If Password was selected, enter the required fields (Key, User Name, Password, Confirm Passwords).

    If Generic was selected, enter the required field Key and the credential information either as text (select Enter as Text radio button), or as a list of key-value pairs (select Enter Map of Property Name and Value Pairs radio button); to add a key-value pair, click Add Row, and then enter the Property Name, Value, and Confirm Value in the added arrow.

    Figure 11-1 illustrates the dialog used to create a password key.

  3. Click OK to return to the Credentials page. The new key is displayed under the map icon corresponding to the map you selected.

    Figure 11-1 The Create Key Dialog

    Surrounding text describes Figure 11-1 .

To edit a key:

  1. Select a key from the table.

  2. Click Edit to bring up the Edit Key dialog.

  3. In that dialog, modify the key data as appropriate. In case of editing a generic key, use the red X next to a row to delete the corresponding property-value pair.

    Figure 11-2 illustrates the dialog used to edit a generic key.

  4. Click OK to save your changes and return to the Credentials page.

For specific considerations that apply to ADF applications only, see section How to Edit Credentials Deployed with the Application in Administering Oracle ADF Applications.

Figure 11-2 The Create Key Dialog

Surrounding text describes Figure 11-2 .

11.4 Managing Credentials with WLST commands

An online script is a script that requires a connection to a running server. Unless otherwise stated, scripts listed in this section are online scripts and operate on a policy store, regardless of whether it is file-, LDAP-, or DB-based. There are a few scripts that are offline, that is, they do not require a server to be running to operate.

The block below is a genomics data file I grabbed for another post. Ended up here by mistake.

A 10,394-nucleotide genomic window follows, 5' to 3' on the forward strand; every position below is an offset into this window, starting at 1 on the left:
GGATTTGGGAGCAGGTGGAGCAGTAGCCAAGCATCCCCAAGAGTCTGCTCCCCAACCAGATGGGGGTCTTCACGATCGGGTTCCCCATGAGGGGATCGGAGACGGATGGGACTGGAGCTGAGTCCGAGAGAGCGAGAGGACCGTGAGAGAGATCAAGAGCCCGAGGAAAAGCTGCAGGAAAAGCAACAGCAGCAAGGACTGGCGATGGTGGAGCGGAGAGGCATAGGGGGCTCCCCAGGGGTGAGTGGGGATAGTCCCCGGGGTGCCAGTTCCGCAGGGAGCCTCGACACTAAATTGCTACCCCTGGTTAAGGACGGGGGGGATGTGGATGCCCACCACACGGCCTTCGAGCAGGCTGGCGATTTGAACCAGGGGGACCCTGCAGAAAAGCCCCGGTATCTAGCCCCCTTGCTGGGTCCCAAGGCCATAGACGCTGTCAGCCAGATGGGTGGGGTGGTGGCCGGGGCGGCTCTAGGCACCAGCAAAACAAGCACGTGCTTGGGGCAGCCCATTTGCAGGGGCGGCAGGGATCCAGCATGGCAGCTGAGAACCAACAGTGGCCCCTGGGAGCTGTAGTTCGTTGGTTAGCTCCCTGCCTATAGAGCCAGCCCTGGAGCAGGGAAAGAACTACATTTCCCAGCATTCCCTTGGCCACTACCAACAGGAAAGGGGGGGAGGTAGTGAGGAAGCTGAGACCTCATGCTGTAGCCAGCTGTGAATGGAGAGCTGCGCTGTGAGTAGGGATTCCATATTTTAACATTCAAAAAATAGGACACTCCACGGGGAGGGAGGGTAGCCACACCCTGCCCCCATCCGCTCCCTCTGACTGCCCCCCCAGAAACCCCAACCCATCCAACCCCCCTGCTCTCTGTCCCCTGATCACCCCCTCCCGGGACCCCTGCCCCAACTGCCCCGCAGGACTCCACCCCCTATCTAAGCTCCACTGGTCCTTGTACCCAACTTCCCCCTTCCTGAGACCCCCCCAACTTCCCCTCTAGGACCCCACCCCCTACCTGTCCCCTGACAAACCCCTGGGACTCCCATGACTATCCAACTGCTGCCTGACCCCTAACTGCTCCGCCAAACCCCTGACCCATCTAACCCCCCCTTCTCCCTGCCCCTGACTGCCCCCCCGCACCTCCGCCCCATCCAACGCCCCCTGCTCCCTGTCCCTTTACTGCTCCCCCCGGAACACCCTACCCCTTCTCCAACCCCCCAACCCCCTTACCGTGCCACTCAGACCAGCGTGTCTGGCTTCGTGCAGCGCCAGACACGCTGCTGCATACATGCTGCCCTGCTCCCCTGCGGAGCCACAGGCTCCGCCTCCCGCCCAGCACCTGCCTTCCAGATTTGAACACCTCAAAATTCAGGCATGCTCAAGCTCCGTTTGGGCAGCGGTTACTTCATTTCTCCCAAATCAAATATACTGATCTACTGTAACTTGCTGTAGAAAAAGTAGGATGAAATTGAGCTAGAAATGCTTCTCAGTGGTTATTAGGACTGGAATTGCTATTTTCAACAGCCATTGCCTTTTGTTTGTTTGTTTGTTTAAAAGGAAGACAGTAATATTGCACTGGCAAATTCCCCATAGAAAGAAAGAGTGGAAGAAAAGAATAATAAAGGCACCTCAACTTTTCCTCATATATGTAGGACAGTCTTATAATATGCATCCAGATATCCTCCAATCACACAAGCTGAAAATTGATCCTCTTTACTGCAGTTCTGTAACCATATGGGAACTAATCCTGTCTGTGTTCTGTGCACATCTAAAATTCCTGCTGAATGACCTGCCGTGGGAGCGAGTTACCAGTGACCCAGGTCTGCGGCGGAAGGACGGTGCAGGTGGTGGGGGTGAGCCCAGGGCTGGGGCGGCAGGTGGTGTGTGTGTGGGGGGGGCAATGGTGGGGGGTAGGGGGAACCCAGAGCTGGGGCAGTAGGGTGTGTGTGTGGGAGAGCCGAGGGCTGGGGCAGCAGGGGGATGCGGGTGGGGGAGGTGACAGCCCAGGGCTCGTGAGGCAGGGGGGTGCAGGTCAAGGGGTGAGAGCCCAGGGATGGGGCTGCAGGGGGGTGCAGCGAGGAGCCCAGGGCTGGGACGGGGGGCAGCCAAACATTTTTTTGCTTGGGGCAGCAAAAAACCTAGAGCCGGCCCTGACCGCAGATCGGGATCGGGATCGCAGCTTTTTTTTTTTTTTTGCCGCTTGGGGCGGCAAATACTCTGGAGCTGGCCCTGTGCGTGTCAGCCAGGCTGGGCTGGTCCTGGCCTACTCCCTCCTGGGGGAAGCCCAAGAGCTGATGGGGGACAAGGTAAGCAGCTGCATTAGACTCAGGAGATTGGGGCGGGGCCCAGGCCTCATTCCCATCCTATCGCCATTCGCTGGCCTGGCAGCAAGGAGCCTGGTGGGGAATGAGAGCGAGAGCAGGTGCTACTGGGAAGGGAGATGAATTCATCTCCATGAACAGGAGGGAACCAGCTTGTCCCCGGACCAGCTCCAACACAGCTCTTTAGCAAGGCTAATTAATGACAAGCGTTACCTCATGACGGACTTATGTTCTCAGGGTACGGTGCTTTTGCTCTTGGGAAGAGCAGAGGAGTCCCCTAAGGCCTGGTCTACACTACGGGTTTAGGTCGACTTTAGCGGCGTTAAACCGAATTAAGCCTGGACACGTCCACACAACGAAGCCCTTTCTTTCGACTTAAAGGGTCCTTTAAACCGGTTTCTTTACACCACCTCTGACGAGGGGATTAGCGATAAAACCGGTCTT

Read-only scripts can be performed only by users in the following WebLogic groups: Monitor, Operator, Configurator, or Admin. Read-write scripts can be performed only by users in the following WebLogic groups: Admin or Configurator. All WLST commands are available out-of-the-box with the installation of the Oracle WebLogic Server.

WLST commands can be run in interactive mode or in script mode. In interactive mode, you enter the script at a command-line prompt; in script mode, you write scripts in a text file (with a py file name extension) and run it without requiring input, much like the directives in a shell script.

For platform-specific requirements to run a WLST command, see note in section Section 10.3, "Managing Application Policies with WLST commands."

In regards to configuration files and JVMs, see note in Section 5.6, "Typical Security Practices with WLST Commands."

OPSS provides the following scripts on all supported platforms to administer credentials (all scripts are online, unless otherwise stated):

Note:

To retrieve a credential with a given map and key, use scripting to invoke the MBean operation JpsCredentialMXBean.getPortableCredential(map, key).